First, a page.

New Year, new powers for Scotland’s communities
Plans for greater local decision making
Communities across Scotland will enjoy greater decision making powers over the use of public sector land and buildings, thanks to the introduction of a new bill to Parliament this year.
A consultation is currently taking place on The Community Empowerment (Scotland) Bill, which will allow communities to identify and ask for any public sector land or buildings they feel they could make better use of than its current owner.
And decisions over whether such assets should be transferred will be based on which proposed use would provide the greatest community benefit.
A consultation on the bill was launched by Local Government and Planning Minister Derek Mackay in November, and interested parties are being urged to submit their views before the consultation closes on January 24th.
In addition to the proposed measures to improve decision making powers for communities, legislation will also be updated and simplified to support local authorities’ provision and management of allotments.
Local authorities will have a duty to provide allotments linked to and triggered by actual demand, and to protect permanent allotment sites from closure.
While current allotment provision is not sufficient to satisfy demand, the local authority will be under a duty to keep waiting lists below a specified target whether by acquiring land or otherwise.
There will be new duties to strengthen Community Planning, so that public sector agencies work as one to deliver better outcomes for communities.
Views will also be invited on how communities might benefit from legislation to improve the national and local focus on improving outcomes, currently implemented through Scotland Performs.
The bill also proposes:
- Streamlining and extending the existing community right to buy to cover urban and rural communities as part of our ambition to have 1 million acres in community ownership by 2020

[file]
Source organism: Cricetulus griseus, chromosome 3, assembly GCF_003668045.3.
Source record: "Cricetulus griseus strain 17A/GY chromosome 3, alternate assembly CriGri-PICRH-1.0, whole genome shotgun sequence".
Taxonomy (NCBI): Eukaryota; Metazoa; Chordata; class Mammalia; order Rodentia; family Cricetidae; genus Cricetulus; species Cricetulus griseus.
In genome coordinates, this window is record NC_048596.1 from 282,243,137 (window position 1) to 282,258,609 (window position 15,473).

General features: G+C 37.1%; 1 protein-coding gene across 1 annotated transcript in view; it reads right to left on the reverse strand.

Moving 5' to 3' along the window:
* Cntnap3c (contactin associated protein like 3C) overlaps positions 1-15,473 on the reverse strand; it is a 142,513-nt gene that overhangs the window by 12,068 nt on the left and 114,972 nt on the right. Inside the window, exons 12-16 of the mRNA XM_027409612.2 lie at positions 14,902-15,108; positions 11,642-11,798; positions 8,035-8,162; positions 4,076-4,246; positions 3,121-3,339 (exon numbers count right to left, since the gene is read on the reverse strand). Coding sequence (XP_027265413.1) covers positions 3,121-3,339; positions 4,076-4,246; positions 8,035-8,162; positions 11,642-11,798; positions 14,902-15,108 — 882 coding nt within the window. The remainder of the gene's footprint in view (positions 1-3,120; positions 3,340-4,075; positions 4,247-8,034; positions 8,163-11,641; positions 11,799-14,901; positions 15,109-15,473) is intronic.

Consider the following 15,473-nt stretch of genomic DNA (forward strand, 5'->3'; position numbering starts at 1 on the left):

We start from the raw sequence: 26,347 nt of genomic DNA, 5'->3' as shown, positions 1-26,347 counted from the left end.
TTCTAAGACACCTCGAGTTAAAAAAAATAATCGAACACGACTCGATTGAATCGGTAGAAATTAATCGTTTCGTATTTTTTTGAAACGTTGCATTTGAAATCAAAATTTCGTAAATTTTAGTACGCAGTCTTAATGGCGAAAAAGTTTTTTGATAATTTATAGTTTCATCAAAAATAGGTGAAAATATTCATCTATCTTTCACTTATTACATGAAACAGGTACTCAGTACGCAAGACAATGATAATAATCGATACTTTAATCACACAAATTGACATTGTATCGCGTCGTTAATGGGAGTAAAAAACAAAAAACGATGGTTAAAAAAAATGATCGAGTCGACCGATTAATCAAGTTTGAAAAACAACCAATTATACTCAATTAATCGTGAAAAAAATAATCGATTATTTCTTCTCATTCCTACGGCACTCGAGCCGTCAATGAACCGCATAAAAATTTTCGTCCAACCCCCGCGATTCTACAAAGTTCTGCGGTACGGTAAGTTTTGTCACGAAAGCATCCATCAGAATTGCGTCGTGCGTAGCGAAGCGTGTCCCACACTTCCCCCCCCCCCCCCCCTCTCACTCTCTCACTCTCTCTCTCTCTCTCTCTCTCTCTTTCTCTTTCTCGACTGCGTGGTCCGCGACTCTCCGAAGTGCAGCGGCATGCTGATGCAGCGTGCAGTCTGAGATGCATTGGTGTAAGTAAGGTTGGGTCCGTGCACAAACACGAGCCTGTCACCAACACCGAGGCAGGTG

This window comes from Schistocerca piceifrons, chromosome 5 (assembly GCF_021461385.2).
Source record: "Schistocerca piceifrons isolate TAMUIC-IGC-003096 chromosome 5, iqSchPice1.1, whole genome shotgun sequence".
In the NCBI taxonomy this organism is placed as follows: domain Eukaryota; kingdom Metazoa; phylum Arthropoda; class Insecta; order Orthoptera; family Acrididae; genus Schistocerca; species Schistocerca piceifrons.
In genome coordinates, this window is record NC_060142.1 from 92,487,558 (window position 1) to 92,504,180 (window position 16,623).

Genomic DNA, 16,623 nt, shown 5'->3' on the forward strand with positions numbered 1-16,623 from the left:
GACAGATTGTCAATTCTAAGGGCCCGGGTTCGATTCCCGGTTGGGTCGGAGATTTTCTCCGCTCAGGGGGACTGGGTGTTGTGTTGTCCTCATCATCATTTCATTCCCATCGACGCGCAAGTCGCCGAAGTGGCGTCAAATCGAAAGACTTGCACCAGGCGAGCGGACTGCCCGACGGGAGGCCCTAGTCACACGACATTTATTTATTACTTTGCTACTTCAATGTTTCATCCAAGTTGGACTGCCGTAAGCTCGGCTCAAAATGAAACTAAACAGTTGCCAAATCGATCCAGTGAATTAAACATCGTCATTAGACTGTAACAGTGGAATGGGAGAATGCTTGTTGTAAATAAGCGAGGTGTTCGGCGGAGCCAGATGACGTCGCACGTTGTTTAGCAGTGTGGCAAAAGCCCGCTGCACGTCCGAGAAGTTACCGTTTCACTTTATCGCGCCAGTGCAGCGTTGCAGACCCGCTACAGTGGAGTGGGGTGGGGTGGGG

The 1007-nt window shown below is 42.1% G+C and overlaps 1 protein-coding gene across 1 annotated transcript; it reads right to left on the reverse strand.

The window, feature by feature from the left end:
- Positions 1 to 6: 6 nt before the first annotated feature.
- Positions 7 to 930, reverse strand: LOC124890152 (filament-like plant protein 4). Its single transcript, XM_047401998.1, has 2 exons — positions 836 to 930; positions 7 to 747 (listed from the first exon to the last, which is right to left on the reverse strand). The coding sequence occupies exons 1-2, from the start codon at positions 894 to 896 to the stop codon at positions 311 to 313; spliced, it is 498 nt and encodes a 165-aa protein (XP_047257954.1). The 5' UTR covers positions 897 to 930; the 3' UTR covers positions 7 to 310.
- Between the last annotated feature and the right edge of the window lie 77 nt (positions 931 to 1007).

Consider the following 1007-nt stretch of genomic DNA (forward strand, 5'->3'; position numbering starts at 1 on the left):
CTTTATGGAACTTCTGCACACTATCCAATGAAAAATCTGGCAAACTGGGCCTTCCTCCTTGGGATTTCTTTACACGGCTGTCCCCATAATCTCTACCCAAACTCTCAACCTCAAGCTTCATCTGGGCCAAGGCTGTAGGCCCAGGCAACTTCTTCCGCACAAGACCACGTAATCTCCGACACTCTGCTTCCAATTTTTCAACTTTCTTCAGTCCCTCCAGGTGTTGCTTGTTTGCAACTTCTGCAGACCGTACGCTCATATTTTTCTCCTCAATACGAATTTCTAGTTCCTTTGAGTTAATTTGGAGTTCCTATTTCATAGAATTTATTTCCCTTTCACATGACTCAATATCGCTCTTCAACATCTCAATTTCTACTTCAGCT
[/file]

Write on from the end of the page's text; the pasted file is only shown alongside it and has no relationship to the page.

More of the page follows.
- Providing new powers to help councils deal with defective and dangerous buildings, and to provide local relief schemes on business rates
- Increasing transparency about the management and use of Common Good assets.
Local Government and Planning Minister Derek Mackay said: “Scotland’s people are its greatest asset, and it is only with the confidence that comes with independence that people will be able to fully determine their own futures.
“The Community Empowerment (Scotland) Bill is about people and communities taking their own decisions about their future, and its introduction will build on the support of the Scottish Government, set out by the First Minister in the Lerwick Declaration, for subsidiarity and local decision making.
“The Bill will help community groups to take over public land and buildings where they think they can make better use of them than their current public sector owners.
“This Bill will also reform the community right to buy, giving urban communities in Scotland the same rights as rural communities, where it is in the public interest.
“Rules on Scotland’s allotments will also be simplified. Allotments foster a community spirit and provide a range of benefits such as a cheap source of fruit and vegetables, and therefore a healthy diet.
“The consultation on the bill comes to an end on January 24th, so there is still time left for interested parties to submit their views on this important piece of legislation.”
The Community Empowerment (Scotland) Bill Consultation document is available at: